Tag: debugging

Debugging C# on Ubuntu and you get

Debugging C# on Ubuntu and you get


So you’re trying to debug C# code on Linux, maybe Ubuntu. You’ve installed .NET 6 or 7, you’ve built your solution in Visual Studio on your Windows PC, published it then copied the files over to the Linux box. But when you run it, you get an error “Unable to find debugger script at”. It’s time to debug your Linux app from your Windows Visual Studio.

Now there is a Microsoft support issue for this and it’s less than helpful. Read below to see how I fixed it.

Only, as soon as it tries to attach over SSH (with username, password, IP etc), you get this popup on the left. “Computer says no”.

Looking in the VS Output folder you see the text below or something similar. For whatever reason, it failed to create a hidden folder in your home folder. To fix this, all you have to do is create that folder. It’s .vs-debugger under your home folder.

If you’re not familiar with .folders on Linux, note that the . at the front of the name means it’s a hidden folder. A simple ls command will not reveal it. If you use the File Manager, you can click the settings in the top right and tick the Show Hidden Files. Then you can do a cd ~ followed by a mkdir .vs-debugger. And View in files to confirm that it’s there.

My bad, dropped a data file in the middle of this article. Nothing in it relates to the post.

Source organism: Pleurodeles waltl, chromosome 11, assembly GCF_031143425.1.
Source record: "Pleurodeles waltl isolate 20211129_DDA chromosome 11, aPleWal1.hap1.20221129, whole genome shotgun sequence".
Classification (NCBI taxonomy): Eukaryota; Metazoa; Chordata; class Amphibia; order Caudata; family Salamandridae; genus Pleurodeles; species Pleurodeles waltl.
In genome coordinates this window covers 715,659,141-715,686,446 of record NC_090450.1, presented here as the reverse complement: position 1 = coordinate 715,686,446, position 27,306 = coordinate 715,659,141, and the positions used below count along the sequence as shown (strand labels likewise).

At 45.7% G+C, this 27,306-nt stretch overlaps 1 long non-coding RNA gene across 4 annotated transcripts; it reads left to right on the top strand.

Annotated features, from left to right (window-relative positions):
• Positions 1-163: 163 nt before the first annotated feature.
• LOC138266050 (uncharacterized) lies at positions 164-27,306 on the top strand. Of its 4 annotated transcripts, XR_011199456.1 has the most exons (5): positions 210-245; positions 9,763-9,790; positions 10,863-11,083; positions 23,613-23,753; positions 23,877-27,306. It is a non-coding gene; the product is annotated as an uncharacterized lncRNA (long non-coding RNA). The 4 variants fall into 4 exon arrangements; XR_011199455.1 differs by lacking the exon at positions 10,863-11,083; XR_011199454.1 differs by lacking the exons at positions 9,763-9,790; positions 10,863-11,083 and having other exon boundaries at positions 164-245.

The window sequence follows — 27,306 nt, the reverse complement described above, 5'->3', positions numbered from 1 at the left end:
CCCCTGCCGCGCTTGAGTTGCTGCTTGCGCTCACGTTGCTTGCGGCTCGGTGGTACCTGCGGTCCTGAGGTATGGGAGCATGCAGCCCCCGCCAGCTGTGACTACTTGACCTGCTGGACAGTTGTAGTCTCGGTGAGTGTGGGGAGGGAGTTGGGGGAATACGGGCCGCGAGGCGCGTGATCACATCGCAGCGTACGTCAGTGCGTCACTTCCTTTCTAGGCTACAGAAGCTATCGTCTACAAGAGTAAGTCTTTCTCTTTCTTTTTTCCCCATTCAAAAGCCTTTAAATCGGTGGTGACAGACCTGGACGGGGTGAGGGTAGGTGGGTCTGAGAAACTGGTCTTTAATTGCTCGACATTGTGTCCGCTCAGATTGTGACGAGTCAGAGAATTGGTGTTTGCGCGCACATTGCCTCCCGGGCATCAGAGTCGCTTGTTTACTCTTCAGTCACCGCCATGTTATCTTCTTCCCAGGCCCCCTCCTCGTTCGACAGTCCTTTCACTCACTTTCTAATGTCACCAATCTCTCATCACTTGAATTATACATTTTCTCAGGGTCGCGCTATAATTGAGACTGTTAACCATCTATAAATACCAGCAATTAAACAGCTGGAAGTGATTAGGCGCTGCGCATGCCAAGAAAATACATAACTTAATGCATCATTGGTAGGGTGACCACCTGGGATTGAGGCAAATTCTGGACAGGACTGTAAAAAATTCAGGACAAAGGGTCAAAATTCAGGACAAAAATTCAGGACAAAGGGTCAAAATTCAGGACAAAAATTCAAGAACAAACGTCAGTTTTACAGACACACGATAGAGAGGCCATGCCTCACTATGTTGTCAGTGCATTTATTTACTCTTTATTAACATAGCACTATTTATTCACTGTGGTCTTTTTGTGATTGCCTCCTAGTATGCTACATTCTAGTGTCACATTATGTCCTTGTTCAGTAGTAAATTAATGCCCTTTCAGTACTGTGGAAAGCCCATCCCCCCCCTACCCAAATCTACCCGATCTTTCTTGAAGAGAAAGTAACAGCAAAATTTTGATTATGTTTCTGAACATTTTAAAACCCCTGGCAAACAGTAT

Now the only pain with debugging is that the application must be running for Visual Studio to attach to it. I was debugging a utility that is run, does its business and closes. So to debug it, I added this as the first line in main() in program.cs


So run it, let it sit waiting for a key then attach visual studio’s debugger to your app over SSH, add your breakpoints and hit a key. Simples!

I do like Visual Studio Code

I do like Visual Studio Code

Visual Studio Code MarketplaceWhen I wrote the Windows version of the book I used Visual Studio and it was quite excellent. But Visual Studio Code (VSC), the free cross-platform IDE is also very impressive.

Not only does it let you create your own extensions but you can even include debugging and visual debugging like Visual Studio.

I installed Clang and it’s associated debugger lldb. It is pretty powerful, The only thing that is a bit difficult with VSC is the learning curve for configuring builds, etc. With the Microsoft C/C++ extension there are four JSON files that must be configured for compiling, debugging etc.

The picture is from the website for the Visual Studio code marketplace. There are currently over 16,000 extensions most if not all (I haven’t checked them all!) are free and support virtually every popular programming language and probably one or two I haven’t heard of.